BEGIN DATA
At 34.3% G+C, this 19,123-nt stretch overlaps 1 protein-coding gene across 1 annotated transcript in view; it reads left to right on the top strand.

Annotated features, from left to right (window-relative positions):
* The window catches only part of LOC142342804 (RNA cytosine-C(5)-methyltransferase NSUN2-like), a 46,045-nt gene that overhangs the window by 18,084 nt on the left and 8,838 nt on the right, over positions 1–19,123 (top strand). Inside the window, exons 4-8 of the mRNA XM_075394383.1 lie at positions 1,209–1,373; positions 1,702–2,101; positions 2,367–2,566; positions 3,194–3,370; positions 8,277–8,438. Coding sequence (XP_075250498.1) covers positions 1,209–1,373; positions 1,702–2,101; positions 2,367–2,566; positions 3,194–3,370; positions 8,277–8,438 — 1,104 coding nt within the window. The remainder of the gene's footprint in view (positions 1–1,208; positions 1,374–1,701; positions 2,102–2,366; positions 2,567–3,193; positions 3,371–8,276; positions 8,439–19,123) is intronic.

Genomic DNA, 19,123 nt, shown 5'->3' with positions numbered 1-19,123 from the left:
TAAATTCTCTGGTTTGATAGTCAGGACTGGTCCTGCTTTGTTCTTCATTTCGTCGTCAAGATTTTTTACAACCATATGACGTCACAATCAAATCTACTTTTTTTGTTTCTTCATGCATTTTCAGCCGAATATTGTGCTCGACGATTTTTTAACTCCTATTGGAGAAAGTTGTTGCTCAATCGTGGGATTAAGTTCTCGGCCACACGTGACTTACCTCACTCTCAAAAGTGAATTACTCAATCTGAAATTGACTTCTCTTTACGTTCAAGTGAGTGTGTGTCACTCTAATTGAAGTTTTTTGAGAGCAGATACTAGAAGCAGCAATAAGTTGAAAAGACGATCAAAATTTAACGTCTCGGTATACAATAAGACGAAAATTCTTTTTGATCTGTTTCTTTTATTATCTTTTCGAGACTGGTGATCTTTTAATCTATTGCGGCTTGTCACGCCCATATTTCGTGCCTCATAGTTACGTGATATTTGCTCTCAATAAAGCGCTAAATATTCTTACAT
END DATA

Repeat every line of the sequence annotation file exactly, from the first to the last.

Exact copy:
At 34.3% G+C, this 19,123-nt stretch overlaps 1 protein-coding gene across 1 annotated transcript in view; it reads left to right on the top strand.

Annotated features, from left to right (window-relative positions):
* The window catches only part of LOC142342804 (RNA cytosine-C(5)-methyltransferase NSUN2-like), a 46,045-nt gene that overhangs the window by 18,084 nt on the left and 8,838 nt on the right, over positions 1–19,123 (top strand). Inside the window, exons 4-8 of the mRNA XM_075394383.1 lie at positions 1,209–1,373; positions 1,702–2,101; positions 2,367–2,566; positions 3,194–3,370; positions 8,277–8,438. Coding sequence (XP_075250498.1) covers positions 1,209–1,373; positions 1,702–2,101; positions 2,367–2,566; positions 3,194–3,370; positions 8,277–8,438 — 1,104 coding nt within the window. The remainder of the gene's footprint in view (positions 1–1,208; positions 1,374–1,701; positions 2,102–2,366; positions 2,567–3,193; positions 3,371–8,276; positions 8,439–19,123) is intronic.

Genomic DNA, 19,123 nt, shown 5'->3' with positions numbered 1-19,123 from the left:
TAAATTCTCTGGTTTGATAGTCAGGACTGGTCCTGCTTTGTTCTTCATTTCGTCGTCAAGATTTTTTACAACCATATGACGTCACAATCAAATCTACTTTTTTTGTTTCTTCATGCATTTTCAGCCGAATATTGTGCTCGACGATTTTTTAACTCCTATTGGAGAAAGTTGTTGCTCAATCGTGGGATTAAGTTCTCGGCCACACGTGACTTACCTCACTCTCAAAAGTGAATTACTCAATCTGAAATTGACTTCTCTTTACGTTCAAGTGAGTGTGTGTCACTCTAATTGAAGTTTTTTGAGAGCAGATACTAGAAGCAGCAATAAGTTGAAAAGACGATCAAAATTTAACGTCTCGGTATACAATAAGACGAAAATTCTTTTTGATCTGTTTCTTTTATTATCTTTTCGAGACTGGTGATCTTTTAATCTATTGCGGCTTGTCACGCCCATATTTCGTGCCTCATAGTTACGTGATATTTGCTCTCAATAAAGCGCTAAATATTCTTACAT